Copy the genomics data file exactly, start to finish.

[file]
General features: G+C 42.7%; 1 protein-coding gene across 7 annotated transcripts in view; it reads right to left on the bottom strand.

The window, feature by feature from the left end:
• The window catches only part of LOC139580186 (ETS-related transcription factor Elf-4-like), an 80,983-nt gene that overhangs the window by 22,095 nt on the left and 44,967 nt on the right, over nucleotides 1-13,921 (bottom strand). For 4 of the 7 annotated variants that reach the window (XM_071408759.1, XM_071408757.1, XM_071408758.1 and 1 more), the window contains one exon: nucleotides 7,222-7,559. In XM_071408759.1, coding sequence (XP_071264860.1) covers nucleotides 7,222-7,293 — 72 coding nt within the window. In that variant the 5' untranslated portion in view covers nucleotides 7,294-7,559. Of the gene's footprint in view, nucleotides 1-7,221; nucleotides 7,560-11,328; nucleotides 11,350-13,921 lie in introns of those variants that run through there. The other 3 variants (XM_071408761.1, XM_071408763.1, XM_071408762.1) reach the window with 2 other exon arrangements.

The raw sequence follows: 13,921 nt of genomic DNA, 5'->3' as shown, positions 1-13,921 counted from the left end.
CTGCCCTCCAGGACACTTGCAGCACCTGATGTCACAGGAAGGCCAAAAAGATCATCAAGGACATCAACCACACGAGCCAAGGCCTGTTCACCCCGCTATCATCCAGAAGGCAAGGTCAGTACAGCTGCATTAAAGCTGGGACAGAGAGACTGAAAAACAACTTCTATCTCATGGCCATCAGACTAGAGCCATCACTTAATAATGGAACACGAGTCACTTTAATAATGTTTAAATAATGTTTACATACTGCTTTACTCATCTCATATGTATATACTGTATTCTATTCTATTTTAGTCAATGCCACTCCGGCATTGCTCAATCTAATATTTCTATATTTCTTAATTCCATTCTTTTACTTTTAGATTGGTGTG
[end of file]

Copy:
General features: G+C 42.7%; 1 protein-coding gene across 7 annotated transcripts in view; it reads right to left on the bottom strand.

The window, feature by feature from the left end:
• The window catches only part of LOC139580186 (ETS-related transcription factor Elf-4-like), an 80,983-nt gene that overhangs the window by 22,095 nt on the left and 44,967 nt on the right, over nucleotides 1-13,921 (bottom strand). For 4 of the 7 annotated variants that reach the window (XM_071408759.1, XM_071408757.1, XM_071408758.1 and 1 more), the window contains one exon: nucleotides 7,222-7,559. In XM_071408759.1, coding sequence (XP_071264860.1) covers nucleotides 7,222-7,293 — 72 coding nt within the window. In that variant the 5' untranslated portion in view covers nucleotides 7,294-7,559. Of the gene's footprint in view, nucleotides 1-7,221; nucleotides 7,560-11,328; nucleotides 11,350-13,921 lie in introns of those variants that run through there. The other 3 variants (XM_071408761.1, XM_071408763.1, XM_071408762.1) reach the window with 2 other exon arrangements.

The raw sequence follows: 13,921 nt of genomic DNA, 5'->3' as shown, positions 1-13,921 counted from the left end.
CTGCCCTCCAGGACACTTGCAGCACCTGATGTCACAGGAAGGCCAAAAAGATCATCAAGGACATCAACCACACGAGCCAAGGCCTGTTCACCCCGCTATCATCCAGAAGGCAAGGTCAGTACAGCTGCATTAAAGCTGGGACAGAGAGACTGAAAAACAACTTCTATCTCATGGCCATCAGACTAGAGCCATCACTTAATAATGGAACACGAGTCACTTTAATAATGTTTAAATAATGTTTACATACTGCTTTACTCATCTCATATGTATATACTGTATTCTATTCTATTTTAGTCAATGCCACTCCGGCATTGCTCAATCTAATATTTCTATATTTCTTAATTCCATTCTTTTACTTTTAGATTGGTGTG